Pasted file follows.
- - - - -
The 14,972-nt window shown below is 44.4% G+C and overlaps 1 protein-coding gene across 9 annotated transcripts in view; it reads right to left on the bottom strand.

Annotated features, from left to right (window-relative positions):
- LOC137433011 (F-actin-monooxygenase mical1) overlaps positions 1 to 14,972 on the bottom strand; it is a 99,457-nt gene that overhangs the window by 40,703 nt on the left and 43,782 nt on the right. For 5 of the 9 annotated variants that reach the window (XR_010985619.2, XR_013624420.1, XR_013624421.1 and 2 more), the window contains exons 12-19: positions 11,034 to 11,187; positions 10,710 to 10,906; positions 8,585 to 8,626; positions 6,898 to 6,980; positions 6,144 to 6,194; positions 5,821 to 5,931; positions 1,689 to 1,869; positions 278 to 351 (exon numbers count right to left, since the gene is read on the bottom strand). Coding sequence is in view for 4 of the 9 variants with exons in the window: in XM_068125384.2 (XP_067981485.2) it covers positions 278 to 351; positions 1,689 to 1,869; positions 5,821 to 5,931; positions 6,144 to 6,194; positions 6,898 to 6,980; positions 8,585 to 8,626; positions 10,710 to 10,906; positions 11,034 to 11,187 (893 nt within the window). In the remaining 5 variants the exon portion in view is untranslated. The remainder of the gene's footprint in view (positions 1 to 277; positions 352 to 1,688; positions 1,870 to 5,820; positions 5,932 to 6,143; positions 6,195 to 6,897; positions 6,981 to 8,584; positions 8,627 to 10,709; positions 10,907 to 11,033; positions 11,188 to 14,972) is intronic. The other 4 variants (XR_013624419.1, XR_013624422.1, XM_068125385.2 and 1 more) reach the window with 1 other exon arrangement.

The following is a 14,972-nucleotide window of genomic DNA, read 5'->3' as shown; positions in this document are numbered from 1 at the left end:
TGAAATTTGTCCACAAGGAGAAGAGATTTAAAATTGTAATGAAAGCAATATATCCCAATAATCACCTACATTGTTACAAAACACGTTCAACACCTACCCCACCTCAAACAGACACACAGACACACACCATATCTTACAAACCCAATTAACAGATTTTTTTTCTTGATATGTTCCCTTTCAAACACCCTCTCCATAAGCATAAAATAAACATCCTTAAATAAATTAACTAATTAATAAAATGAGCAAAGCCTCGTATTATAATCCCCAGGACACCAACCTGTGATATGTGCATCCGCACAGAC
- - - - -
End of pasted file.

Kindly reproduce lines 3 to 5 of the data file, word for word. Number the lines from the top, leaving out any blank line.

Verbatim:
- LOC137433011 (F-actin-monooxygenase mical1) overlaps positions 1 to 14,972 on the bottom strand; it is a 99,457-nt gene that overhangs the window by 40,703 nt on the left and 43,782 nt on the right. For 5 of the 9 annotated variants that reach the window (XR_010985619.2, XR_013624420.1, XR_013624421.1 and 2 more), the window contains exons 12-19: positions 11,034 to 11,187; positions 10,710 to 10,906; positions 8,585 to 8,626; positions 6,898 to 6,980; positions 6,144 to 6,194; positions 5,821 to 5,931; positions 1,689 to 1,869; positions 278 to 351 (exon numbers count right to left, since the gene is read on the bottom strand). Coding sequence is in view for 4 of the 9 variants with exons in the window: in XM_068125384.2 (XP_067981485.2) it covers positions 278 to 351; positions 1,689 to 1,869; positions 5,821 to 5,931; positions 6,144 to 6,194; positions 6,898 to 6,980; positions 8,585 to 8,626; positions 10,710 to 10,906; positions 11,034 to 11,187 (893 nt within the window). In the remaining 5 variants the exon portion in view is untranslated. The remainder of the gene's footprint in view (positions 1 to 277; positions 352 to 1,688; positions 1,870 to 5,820; positions 5,932 to 6,143; positions 6,195 to 6,897; positions 6,981 to 8,584; positions 8,627 to 10,709; positions 10,907 to 11,033; positions 11,188 to 14,972) is intronic. The other 4 variants (XR_013624419.1, XR_013624422.1, XM_068125385.2 and 1 more) reach the window with 1 other exon arrangement.

The following is a 14,972-nucleotide window of genomic DNA, read 5'->3' as shown; positions in this document are numbered from 1 at the left end:
TGAAATTTGTCCACAAGGAGAAGAGATTTAAAATTGTAATGAAAGCAATATATCCCAATAATCACCTACATTGTTACAAAACACGTTCAACACCTACCCCACCTCAAACAGACACACAGACACACACCATATCTTACAAACCCAATTAACAGATTTTTTTTCTTGATATGTTCCCTTTCAAACACCCTCTCCATAAGCATAAAATAAACATCCTTAAATAAATTAACTAATTAATAAAATGAGCAAAGCCTCGTATTATAATCCCCAGGACACCAACCTGTGATATGTGCATCCGCACAGAC